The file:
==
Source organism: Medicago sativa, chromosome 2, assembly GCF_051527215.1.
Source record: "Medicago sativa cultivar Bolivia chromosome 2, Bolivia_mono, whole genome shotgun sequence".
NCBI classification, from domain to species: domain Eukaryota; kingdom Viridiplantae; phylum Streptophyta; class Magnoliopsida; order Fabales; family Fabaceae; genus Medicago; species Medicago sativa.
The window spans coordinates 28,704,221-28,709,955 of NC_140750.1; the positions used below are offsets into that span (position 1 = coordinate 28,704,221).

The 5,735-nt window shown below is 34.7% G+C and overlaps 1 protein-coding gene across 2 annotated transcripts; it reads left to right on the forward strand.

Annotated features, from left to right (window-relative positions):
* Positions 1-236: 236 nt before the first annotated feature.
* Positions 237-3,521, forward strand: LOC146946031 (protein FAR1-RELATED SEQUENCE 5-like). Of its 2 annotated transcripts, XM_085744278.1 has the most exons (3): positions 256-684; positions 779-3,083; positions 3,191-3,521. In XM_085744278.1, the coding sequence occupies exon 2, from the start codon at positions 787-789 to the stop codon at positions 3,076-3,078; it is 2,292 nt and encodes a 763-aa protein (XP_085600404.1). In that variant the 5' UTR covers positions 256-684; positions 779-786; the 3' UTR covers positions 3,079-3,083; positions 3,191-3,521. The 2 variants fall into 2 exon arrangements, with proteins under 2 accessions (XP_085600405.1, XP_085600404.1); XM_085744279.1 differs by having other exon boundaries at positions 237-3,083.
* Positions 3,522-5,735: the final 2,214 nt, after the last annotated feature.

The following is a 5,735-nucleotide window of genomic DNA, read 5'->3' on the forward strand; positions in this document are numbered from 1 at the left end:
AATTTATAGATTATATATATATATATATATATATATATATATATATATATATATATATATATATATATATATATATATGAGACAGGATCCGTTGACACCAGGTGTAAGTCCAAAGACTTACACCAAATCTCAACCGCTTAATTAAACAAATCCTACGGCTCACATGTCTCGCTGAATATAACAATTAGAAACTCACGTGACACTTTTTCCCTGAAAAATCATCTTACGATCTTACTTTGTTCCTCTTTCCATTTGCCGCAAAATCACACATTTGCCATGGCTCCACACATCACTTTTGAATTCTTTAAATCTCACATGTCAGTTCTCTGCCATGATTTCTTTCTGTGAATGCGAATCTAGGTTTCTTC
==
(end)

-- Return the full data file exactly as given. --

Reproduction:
Source organism: Medicago sativa, chromosome 2, assembly GCF_051527215.1.
Source record: "Medicago sativa cultivar Bolivia chromosome 2, Bolivia_mono, whole genome shotgun sequence".
NCBI classification, from domain to species: domain Eukaryota; kingdom Viridiplantae; phylum Streptophyta; class Magnoliopsida; order Fabales; family Fabaceae; genus Medicago; species Medicago sativa.
The window spans coordinates 28,704,221-28,709,955 of NC_140750.1; the positions used below are offsets into that span (position 1 = coordinate 28,704,221).

The 5,735-nt window shown below is 34.7% G+C and overlaps 1 protein-coding gene across 2 annotated transcripts; it reads left to right on the forward strand.

Annotated features, from left to right (window-relative positions):
* Positions 1-236: 236 nt before the first annotated feature.
* Positions 237-3,521, forward strand: LOC146946031 (protein FAR1-RELATED SEQUENCE 5-like). Of its 2 annotated transcripts, XM_085744278.1 has the most exons (3): positions 256-684; positions 779-3,083; positions 3,191-3,521. In XM_085744278.1, the coding sequence occupies exon 2, from the start codon at positions 787-789 to the stop codon at positions 3,076-3,078; it is 2,292 nt and encodes a 763-aa protein (XP_085600404.1). In that variant the 5' UTR covers positions 256-684; positions 779-786; the 3' UTR covers positions 3,079-3,083; positions 3,191-3,521. The 2 variants fall into 2 exon arrangements, with proteins under 2 accessions (XP_085600405.1, XP_085600404.1); XM_085744279.1 differs by having other exon boundaries at positions 237-3,083.
* Positions 3,522-5,735: the final 2,214 nt, after the last annotated feature.

The following is a 5,735-nucleotide window of genomic DNA, read 5'->3' on the forward strand; positions in this document are numbered from 1 at the left end:
AATTTATAGATTATATATATATATATATATATATATATATATATATATATATATATATATATATATATATATATATATGAGACAGGATCCGTTGACACCAGGTGTAAGTCCAAAGACTTACACCAAATCTCAACCGCTTAATTAAACAAATCCTACGGCTCACATGTCTCGCTGAATATAACAATTAGAAACTCACGTGACACTTTTTCCCTGAAAAATCATCTTACGATCTTACTTTGTTCCTCTTTCCATTTGCCGCAAAATCACACATTTGCCATGGCTCCACACATCACTTTTGAATTCTTTAAATCTCACATGTCAGTTCTCTGCCATGATTTCTTTCTGTGAATGCGAATCTAGGTTTCTTC